Eight was enough. I'm sufficiently old to remember some Orioles teams in the 1970s that carried eight pitchers on the entire roster for weeks at a time. Earl Weaver used to say of pitching staffs that eight was too many and 12 was not enough -- meaning that if the starters were effective he didn't need more than three relievers, and if the starters didn't give him seven and eight innings time and again, the 'pen would be overworked.
For Paul Molitor, 12 is not enough. Thirteen may not be either, but there are limits.
With so many relievers trotting in from the bullpen, it was pretty obvious that Molitor was avoiding Trevor May. May hasn't appeared in more than a week -- his last outing came June 1, and was his fourth appearance in six days. Despite the layoff, May entered Tuesday tied for ninth in the AL in games pitched with 27. He's been worked hard.
Twins used 7 relievers, but not Trevor May. Molitor said he's been bothered by soreness, apparently in his back, but could be OK Wednesday.— Phil Miller (@MillerStrib) June 8, 2016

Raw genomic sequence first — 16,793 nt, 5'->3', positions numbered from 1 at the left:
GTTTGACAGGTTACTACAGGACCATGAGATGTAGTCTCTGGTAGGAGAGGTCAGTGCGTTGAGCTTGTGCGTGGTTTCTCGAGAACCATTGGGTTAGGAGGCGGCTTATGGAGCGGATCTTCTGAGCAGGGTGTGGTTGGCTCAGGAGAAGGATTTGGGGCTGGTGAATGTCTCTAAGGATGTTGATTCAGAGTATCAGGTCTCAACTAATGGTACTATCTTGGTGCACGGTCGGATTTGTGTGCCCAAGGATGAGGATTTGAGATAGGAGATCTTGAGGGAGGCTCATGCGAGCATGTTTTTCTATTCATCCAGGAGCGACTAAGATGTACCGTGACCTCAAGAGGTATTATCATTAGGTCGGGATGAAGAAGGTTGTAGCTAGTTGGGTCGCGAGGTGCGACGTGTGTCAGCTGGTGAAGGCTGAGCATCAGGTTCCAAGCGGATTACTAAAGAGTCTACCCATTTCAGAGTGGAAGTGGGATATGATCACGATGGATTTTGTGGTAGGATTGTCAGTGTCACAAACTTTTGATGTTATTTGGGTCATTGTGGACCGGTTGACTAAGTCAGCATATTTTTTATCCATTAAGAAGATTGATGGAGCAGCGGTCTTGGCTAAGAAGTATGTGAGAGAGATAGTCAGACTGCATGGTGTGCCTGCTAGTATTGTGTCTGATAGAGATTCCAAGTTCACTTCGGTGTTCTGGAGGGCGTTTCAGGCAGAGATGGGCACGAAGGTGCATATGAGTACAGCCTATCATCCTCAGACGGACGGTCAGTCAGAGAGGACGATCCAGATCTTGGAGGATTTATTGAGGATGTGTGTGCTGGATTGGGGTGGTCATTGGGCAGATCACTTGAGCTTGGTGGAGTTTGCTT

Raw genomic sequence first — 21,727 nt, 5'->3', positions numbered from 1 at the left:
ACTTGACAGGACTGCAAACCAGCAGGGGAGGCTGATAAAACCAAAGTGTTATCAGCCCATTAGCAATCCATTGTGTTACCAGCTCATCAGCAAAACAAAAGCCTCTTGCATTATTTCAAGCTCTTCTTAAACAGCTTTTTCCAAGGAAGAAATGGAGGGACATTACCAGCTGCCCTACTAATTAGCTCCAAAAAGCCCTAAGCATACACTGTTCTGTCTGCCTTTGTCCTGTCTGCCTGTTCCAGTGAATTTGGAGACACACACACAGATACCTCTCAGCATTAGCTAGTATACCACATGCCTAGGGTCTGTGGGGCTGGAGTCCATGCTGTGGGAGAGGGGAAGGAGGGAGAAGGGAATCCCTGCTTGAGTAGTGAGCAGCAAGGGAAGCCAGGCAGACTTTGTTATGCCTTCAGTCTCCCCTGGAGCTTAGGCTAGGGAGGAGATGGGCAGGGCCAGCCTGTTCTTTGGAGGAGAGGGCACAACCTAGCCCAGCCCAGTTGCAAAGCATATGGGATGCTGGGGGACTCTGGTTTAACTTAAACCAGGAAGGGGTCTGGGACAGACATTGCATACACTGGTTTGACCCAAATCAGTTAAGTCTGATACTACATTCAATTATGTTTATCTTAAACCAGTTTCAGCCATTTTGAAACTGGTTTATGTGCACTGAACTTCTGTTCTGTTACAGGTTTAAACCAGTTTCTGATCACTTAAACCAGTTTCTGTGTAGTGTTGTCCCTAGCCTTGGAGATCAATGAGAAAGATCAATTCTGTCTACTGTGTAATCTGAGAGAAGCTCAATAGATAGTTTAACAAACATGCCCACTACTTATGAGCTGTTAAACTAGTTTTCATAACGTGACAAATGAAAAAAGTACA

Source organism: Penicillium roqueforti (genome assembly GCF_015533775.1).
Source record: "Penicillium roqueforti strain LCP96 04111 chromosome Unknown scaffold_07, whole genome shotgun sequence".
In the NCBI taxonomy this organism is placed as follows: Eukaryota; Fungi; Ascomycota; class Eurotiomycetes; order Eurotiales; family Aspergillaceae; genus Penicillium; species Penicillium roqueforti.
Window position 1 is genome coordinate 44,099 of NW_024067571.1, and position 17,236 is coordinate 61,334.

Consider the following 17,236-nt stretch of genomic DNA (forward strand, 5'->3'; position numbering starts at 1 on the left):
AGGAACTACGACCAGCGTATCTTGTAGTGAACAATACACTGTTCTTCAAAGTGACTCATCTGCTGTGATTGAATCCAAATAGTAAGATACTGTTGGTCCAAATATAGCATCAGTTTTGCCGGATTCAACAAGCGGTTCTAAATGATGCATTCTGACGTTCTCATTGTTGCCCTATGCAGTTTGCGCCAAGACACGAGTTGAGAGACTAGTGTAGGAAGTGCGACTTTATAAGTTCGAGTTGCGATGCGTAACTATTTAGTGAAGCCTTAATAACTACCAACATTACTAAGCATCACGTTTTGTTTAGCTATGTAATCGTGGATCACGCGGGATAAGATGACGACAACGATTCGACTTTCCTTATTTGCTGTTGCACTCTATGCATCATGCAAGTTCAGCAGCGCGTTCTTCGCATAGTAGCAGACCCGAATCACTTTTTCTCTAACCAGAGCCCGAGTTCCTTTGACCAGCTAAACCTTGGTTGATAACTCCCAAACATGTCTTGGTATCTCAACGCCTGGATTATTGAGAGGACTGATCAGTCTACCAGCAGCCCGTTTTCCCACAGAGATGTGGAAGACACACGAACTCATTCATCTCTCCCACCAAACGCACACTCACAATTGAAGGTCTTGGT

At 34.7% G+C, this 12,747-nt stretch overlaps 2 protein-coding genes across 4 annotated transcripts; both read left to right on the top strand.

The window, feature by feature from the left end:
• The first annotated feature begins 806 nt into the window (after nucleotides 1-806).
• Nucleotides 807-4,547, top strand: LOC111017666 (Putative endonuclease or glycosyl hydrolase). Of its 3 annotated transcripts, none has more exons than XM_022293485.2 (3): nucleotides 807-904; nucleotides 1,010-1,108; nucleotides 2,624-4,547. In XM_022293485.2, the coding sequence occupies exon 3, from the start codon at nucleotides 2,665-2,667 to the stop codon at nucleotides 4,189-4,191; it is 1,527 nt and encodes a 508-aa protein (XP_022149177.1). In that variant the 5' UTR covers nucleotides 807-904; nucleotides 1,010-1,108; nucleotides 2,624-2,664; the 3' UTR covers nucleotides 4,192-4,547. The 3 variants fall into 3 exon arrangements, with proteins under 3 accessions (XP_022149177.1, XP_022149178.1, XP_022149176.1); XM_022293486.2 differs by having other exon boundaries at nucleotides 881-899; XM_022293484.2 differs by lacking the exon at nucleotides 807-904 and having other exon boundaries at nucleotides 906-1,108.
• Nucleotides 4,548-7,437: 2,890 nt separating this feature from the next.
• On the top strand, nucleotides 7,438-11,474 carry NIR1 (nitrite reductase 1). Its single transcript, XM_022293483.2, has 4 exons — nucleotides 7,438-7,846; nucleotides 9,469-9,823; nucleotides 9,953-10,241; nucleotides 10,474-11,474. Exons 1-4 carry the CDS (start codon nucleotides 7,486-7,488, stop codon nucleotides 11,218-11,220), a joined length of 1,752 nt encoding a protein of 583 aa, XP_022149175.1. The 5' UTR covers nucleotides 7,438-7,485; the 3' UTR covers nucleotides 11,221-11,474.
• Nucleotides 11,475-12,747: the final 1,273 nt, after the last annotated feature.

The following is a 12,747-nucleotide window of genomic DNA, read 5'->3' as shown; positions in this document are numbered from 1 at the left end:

Sure he will,
I've started wondering if and when May will be pulled out of the bullpen role and redeployed to the rotation. The Twins insisted this spring even as they assigned him to relief that they view him as a long-term starter, they just didn't have an opening in a veteran rotation for him.
That veteran rotation has been awful, and the Twins have started nine different pitchers already, but none of them have been May.
But May has displayed command/control issues. He's walked 3.4 men per nine innings, and he's thrown six wild pitches in less than 30 innings. That's not a stat set that suggests he can get through six or seven innings on a regular basis, and that was an issue for him when he was in the rotation for the first half of 2015.
However, nobody else is getting into the seventh every time out either. This ain't an Earl Weaver pitching staff.